10 Comments

arbazkhan786

I don’t think that Apple is suddenly interested in health tech as you have made it the title. They might not come with the tech field any time soon. They surely are working on certain wearable tech but it might not be soon that they launch it.
http://www.thegeekcubes.com

Krishna Parmar

We know Apple CEO Tim Cook loves his Nike FuelBand. And the fitness-tracking wristband seems to be inspiring how the company is thinking about its own wearable device: it’s begun hiring several experts in health tech.
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Sterling Shosted

I am aware of a prominent cardiologist that has developed many physician based apps that will successfully transition health care and patient diagnostic procedures. Interested?

David Schechter

The holy grail is external blood pressure monitoring off a sensor, not cuff.
There are patents and there is a producxt, but nothing that is selling or effective yet commercialy

Would apple take this on?

David Hoglund

A lot of players out there that have developed a whole number of wireless health monitoring technologies (sensors/patches, etc.)already. Been in this space for over thirty years and the big companies like Philips, Covidien, and a number of start-ups are all over this. The i-Phone will simply be used as a gateway using Low Power Bluetooth to LPBT devices. Actually working with http://www.epfl.ch on wireless EKG -1/3/12 lead sensor that is LPBT to i-Phone. David H. Hoglund – President http://www.integrasystems.org.

Dennis Gundersen,CRNA

I believe there could be an evolution/revolution in health care monitoring if Apple and others seriously considered developing sensors and software that non-invasively and wirelessly captured patients vital signs, transmitting them to tablets, bedside devices, etc. As an anesthesia provider for 38 years I remain very disappointed in the lack of refinement and relatively archaic equipment and devices available to monitor patients and capture their vital signs. Dennis Gundersen, CRNA CRNAbiz.com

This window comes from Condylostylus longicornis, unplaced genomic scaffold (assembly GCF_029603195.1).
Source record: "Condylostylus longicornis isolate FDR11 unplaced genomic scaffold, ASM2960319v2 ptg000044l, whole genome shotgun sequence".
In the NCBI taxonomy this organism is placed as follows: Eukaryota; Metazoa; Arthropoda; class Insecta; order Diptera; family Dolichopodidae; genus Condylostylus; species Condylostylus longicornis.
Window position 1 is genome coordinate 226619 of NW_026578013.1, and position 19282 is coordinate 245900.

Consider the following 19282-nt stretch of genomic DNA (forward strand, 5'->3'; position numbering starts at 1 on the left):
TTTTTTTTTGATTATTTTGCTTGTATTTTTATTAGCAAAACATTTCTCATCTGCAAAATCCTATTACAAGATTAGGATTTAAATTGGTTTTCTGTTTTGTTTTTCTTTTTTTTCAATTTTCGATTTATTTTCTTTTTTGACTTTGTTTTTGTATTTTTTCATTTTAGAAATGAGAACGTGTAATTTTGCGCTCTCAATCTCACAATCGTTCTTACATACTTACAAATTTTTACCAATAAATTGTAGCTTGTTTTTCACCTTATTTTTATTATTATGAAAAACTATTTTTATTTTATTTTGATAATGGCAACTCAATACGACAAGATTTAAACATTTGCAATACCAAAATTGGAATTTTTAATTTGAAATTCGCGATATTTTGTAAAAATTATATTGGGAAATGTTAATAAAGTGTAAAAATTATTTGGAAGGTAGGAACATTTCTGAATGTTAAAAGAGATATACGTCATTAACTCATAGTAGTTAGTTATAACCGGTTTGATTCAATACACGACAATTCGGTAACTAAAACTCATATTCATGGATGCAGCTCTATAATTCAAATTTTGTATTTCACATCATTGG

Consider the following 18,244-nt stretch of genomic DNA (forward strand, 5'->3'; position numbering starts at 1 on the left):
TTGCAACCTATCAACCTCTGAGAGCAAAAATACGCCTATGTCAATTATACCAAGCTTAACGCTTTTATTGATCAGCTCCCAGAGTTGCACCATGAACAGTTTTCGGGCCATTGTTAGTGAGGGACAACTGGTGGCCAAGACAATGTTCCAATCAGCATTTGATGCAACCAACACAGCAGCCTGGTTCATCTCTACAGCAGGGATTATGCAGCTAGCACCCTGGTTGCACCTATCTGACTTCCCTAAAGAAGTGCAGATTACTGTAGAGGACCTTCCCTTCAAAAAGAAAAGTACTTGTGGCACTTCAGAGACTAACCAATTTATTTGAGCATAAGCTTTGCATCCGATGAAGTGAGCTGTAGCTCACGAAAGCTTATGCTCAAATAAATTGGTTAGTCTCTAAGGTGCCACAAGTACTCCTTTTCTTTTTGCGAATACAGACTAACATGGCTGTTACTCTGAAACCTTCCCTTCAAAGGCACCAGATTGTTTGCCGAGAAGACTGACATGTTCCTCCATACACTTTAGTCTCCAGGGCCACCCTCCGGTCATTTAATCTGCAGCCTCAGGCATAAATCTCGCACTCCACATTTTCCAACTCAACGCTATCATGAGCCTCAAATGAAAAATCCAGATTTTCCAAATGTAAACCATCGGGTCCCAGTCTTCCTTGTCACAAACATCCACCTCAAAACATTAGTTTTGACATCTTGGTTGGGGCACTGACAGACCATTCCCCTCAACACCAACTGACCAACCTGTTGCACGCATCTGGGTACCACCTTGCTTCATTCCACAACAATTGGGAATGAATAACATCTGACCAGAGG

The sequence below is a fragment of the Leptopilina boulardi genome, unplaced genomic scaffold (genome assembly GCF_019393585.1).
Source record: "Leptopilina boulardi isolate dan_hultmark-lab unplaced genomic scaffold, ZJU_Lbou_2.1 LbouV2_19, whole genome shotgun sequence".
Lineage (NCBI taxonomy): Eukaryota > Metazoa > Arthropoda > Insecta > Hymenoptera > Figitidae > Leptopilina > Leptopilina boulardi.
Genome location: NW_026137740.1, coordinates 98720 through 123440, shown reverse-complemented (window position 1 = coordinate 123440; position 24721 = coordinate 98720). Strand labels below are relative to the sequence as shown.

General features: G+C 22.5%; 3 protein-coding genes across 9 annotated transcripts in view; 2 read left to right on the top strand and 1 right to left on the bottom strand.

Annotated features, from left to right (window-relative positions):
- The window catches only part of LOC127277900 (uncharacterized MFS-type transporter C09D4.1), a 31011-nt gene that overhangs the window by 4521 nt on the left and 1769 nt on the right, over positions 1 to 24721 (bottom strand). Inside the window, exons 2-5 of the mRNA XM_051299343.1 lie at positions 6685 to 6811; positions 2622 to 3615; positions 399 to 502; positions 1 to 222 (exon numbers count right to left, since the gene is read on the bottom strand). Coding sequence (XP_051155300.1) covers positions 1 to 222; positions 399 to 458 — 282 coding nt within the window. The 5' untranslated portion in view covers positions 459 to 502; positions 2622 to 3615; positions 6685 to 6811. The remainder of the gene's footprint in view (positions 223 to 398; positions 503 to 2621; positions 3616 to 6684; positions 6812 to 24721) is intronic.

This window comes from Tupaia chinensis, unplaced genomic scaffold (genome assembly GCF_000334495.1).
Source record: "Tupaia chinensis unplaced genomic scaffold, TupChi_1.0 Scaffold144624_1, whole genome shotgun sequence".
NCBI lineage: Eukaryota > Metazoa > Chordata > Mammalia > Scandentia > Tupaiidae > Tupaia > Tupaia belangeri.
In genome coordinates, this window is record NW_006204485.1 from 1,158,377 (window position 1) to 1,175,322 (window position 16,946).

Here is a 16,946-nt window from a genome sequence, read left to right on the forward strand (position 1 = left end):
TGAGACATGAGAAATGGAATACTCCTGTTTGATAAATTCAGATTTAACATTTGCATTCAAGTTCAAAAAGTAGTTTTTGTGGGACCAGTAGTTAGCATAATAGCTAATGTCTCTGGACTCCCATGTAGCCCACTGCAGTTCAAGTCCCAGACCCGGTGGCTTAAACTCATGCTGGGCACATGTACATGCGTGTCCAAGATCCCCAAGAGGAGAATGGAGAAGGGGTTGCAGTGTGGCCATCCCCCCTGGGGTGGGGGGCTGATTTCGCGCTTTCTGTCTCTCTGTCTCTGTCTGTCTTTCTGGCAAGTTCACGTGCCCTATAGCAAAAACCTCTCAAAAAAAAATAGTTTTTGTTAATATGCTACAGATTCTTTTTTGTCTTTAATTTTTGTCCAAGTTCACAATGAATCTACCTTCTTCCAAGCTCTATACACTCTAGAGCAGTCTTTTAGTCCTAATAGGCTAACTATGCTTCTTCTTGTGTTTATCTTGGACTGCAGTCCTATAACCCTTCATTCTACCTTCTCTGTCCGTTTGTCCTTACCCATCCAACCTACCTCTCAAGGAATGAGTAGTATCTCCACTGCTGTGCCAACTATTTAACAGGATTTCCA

Kristie Hartig BSN, LVN, WCC

Until the time comes that the Jawbone, Fitbit, or Nike products track the info on their own, a smart move is to enable the app to track data entry by the user. Things such as elimination, menstrual, blood sugar level, and blood pressure/heart rate patterns would be useful and can be entered or left out (just like nutrition intake and the Jawbone UP app).

http://girlsgonehappyproject.blogspot.com/2013/07/the-jawbone-up-getting-happy-through.html?showComment=1374238683925&m=1#c474840953317509987

Eddie

Erica, I might have reworded the title of your post today. I’m not so sure that Apple is “suddenly really interested” in health tech. If I am not mistaken, I think GigaOm had an article months ago about how Apple wooed Bob Mansfield (SVP of Technologies at Apple) to stay at Apple instead of retire, and in that article someone had mentioned Bob’s strong interest in health related technology.